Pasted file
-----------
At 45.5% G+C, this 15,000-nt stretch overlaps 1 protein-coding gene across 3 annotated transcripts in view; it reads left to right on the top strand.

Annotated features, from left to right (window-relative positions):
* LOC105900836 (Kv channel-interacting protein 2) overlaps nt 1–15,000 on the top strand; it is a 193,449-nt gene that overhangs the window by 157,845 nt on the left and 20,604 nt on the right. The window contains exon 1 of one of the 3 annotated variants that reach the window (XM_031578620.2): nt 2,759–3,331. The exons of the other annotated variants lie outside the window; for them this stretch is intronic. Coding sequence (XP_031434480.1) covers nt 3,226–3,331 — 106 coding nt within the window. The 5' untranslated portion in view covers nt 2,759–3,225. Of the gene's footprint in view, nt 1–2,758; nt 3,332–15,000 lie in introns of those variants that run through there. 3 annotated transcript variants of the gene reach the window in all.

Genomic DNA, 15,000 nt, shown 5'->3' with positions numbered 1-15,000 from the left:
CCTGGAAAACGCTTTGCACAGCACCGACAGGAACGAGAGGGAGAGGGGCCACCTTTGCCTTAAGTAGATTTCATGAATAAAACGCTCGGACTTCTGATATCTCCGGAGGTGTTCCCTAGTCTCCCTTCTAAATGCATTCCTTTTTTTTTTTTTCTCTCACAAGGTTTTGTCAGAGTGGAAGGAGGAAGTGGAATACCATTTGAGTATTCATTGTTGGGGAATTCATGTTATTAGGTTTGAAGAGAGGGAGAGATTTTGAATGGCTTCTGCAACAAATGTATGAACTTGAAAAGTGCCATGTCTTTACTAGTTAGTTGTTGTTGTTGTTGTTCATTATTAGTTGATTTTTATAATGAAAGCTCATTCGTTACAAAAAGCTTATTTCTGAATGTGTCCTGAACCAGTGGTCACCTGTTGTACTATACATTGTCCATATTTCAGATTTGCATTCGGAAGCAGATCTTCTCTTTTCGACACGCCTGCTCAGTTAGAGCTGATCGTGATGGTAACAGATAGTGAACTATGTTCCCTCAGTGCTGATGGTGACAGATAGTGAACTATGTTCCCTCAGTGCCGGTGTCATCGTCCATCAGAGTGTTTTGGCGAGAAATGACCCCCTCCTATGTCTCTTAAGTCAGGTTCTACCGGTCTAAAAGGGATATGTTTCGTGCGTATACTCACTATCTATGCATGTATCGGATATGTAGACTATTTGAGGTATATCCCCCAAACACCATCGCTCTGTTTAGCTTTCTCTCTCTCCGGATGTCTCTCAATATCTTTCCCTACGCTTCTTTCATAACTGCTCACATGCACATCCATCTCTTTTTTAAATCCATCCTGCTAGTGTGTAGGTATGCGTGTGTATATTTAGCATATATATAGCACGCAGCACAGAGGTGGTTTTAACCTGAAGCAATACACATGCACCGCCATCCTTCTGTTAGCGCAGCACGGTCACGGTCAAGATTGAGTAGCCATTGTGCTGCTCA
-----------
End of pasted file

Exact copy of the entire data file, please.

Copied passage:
At 45.5% G+C, this 15,000-nt stretch overlaps 1 protein-coding gene across 3 annotated transcripts in view; it reads left to right on the top strand.

Annotated features, from left to right (window-relative positions):
* LOC105900836 (Kv channel-interacting protein 2) overlaps nt 1–15,000 on the top strand; it is a 193,449-nt gene that overhangs the window by 157,845 nt on the left and 20,604 nt on the right. The window contains exon 1 of one of the 3 annotated variants that reach the window (XM_031578620.2): nt 2,759–3,331. The exons of the other annotated variants lie outside the window; for them this stretch is intronic. Coding sequence (XP_031434480.1) covers nt 3,226–3,331 — 106 coding nt within the window. The 5' untranslated portion in view covers nt 2,759–3,225. Of the gene's footprint in view, nt 1–2,758; nt 3,332–15,000 lie in introns of those variants that run through there. 3 annotated transcript variants of the gene reach the window in all.

Genomic DNA, 15,000 nt, shown 5'->3' with positions numbered 1-15,000 from the left:
CCTGGAAAACGCTTTGCACAGCACCGACAGGAACGAGAGGGAGAGGGGCCACCTTTGCCTTAAGTAGATTTCATGAATAAAACGCTCGGACTTCTGATATCTCCGGAGGTGTTCCCTAGTCTCCCTTCTAAATGCATTCCTTTTTTTTTTTTTCTCTCACAAGGTTTTGTCAGAGTGGAAGGAGGAAGTGGAATACCATTTGAGTATTCATTGTTGGGGAATTCATGTTATTAGGTTTGAAGAGAGGGAGAGATTTTGAATGGCTTCTGCAACAAATGTATGAACTTGAAAAGTGCCATGTCTTTACTAGTTAGTTGTTGTTGTTGTTGTTCATTATTAGTTGATTTTTATAATGAAAGCTCATTCGTTACAAAAAGCTTATTTCTGAATGTGTCCTGAACCAGTGGTCACCTGTTGTACTATACATTGTCCATATTTCAGATTTGCATTCGGAAGCAGATCTTCTCTTTTCGACACGCCTGCTCAGTTAGAGCTGATCGTGATGGTAACAGATAGTGAACTATGTTCCCTCAGTGCTGATGGTGACAGATAGTGAACTATGTTCCCTCAGTGCCGGTGTCATCGTCCATCAGAGTGTTTTGGCGAGAAATGACCCCCTCCTATGTCTCTTAAGTCAGGTTCTACCGGTCTAAAAGGGATATGTTTCGTGCGTATACTCACTATCTATGCATGTATCGGATATGTAGACTATTTGAGGTATATCCCCCAAACACCATCGCTCTGTTTAGCTTTCTCTCTCTCCGGATGTCTCTCAATATCTTTCCCTACGCTTCTTTCATAACTGCTCACATGCACATCCATCTCTTTTTTAAATCCATCCTGCTAGTGTGTAGGTATGCGTGTGTATATTTAGCATATATATAGCACGCAGCACAGAGGTGGTTTTAACCTGAAGCAATACACATGCACCGCCATCCTTCTGTTAGCGCAGCACGGTCACGGTCAAGATTGAGTAGCCATTGTGCTGCTCA